Orlando plastic study aims to reduce waste, protect waterways
The City of Orlando is partnering with a team of local environmentalists to study the main sources of the city’s plastic pollution with the goal of reducing it.
The Circularity Assessment Protocol or CAP study will be conducted by scientists at the DC-based Ocean Conservancy and the University of Georgia.
J.P. Brooker is the Director of Florida Conservation.
He said the goal of the study is to determine how to reduce plastic waste while simultaneously protecting local waterways.
“What starts in Orlando, ends up in the Everglades, water-wise and or ends up in the St. Johns River and out through Jacksonville. And highlighting those connections is really important," said Brooker. "And what we're announcing has a lot to do with the connection between Florida cities and marine debris that ends up in our oceans.”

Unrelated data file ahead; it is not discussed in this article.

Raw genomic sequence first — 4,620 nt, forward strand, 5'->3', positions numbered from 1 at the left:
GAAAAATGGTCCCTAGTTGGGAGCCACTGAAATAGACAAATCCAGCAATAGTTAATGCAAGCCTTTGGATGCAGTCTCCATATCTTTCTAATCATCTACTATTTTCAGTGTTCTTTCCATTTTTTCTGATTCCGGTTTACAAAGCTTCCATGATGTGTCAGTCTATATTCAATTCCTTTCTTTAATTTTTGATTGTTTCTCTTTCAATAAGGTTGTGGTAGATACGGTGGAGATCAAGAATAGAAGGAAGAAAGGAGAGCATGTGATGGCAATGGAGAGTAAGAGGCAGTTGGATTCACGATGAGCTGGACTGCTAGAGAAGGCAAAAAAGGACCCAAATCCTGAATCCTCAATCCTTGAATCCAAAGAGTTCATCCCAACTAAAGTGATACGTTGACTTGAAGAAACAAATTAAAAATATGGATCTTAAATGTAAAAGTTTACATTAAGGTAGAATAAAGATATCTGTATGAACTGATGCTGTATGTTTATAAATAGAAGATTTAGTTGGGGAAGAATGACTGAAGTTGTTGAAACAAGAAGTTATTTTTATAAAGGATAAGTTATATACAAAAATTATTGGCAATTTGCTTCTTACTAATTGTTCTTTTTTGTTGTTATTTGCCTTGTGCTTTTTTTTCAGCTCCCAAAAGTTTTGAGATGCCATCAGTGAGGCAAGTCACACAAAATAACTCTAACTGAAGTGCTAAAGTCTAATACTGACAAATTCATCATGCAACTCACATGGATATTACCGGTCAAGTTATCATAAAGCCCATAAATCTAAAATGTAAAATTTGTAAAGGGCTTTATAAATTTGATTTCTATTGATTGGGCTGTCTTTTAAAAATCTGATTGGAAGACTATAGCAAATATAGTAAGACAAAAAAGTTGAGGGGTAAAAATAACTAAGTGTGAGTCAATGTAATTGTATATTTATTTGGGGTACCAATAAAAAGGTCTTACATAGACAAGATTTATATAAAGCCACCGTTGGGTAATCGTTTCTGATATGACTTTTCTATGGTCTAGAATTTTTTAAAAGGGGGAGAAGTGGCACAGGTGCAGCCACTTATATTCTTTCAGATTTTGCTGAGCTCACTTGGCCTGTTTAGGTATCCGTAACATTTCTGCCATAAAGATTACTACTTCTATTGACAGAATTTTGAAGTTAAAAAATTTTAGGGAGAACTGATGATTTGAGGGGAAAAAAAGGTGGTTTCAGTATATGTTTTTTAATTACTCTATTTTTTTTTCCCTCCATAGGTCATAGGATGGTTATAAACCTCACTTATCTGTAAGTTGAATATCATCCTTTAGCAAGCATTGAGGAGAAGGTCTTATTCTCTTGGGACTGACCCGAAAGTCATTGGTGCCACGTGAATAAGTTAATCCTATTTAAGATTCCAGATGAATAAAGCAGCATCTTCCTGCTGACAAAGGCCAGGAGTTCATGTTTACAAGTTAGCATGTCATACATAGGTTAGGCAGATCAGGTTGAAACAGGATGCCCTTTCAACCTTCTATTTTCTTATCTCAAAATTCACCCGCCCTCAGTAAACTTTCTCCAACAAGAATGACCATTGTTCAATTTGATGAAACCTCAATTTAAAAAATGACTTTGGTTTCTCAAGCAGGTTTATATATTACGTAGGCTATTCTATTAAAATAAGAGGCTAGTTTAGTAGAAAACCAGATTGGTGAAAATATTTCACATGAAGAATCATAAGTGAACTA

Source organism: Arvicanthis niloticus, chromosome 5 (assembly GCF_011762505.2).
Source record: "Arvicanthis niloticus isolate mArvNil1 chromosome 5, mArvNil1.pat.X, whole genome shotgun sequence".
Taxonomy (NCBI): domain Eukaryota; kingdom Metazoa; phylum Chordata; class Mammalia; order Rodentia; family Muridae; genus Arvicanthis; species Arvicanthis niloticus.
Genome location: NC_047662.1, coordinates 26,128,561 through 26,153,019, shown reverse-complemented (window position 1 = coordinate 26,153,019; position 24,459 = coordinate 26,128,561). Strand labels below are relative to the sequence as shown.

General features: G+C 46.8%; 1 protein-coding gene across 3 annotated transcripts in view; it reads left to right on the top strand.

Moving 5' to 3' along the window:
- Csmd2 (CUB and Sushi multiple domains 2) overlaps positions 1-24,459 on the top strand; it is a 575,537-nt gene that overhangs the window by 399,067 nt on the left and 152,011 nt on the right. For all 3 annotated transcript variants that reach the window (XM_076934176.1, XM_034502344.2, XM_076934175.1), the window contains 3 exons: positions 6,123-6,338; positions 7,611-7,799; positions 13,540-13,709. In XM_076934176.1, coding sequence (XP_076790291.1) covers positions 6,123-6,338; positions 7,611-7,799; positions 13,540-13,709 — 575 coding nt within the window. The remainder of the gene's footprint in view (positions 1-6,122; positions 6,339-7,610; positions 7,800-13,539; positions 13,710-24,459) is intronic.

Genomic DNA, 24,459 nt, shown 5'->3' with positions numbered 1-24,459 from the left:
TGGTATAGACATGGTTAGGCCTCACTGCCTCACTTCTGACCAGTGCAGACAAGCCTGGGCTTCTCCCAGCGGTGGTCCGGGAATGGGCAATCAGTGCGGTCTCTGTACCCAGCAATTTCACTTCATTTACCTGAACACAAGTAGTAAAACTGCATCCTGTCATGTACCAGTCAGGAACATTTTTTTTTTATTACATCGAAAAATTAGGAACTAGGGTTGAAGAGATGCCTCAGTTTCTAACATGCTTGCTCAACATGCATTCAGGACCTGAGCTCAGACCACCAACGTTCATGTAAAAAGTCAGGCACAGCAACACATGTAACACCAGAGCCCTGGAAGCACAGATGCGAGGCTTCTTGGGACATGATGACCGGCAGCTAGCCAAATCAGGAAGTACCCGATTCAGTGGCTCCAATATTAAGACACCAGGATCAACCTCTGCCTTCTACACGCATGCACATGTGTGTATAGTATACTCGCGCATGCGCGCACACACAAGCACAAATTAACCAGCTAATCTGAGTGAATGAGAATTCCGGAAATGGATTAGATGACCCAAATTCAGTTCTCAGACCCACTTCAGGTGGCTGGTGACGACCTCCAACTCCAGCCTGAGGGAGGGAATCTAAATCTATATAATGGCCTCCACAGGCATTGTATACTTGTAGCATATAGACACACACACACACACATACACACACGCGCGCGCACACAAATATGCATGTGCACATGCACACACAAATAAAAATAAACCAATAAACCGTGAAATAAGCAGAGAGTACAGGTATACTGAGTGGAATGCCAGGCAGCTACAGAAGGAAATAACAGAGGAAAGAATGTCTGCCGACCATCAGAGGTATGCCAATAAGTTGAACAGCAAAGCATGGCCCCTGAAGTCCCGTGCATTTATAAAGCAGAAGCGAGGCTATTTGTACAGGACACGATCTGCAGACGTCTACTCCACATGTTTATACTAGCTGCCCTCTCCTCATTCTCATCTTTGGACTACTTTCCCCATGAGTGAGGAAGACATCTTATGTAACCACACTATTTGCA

Brooker said solutions to ongoing plastic pollution are needed with the threat of toxic algae blooms and manatee die offs throughout Florida.
And to keep humans in Orlando safe too.
“They're consuming that plastic in water that they drink. They're consuming it in beer, in fact, and so people in Orlando are certainly drinking water and drinking beer, and they're also taking in plastics on account of that," said Brooker. "And so by having a better understanding of where the plastics are coming from, we can keep the plastics from entering our ecosystem and ultimately entering our bodies and potentially having negative impacts on our health.”
According to a World Wildlife Fund study, most people unintentionally eat and drink about five grams of plastic every week, which is the equivalent of a credit card.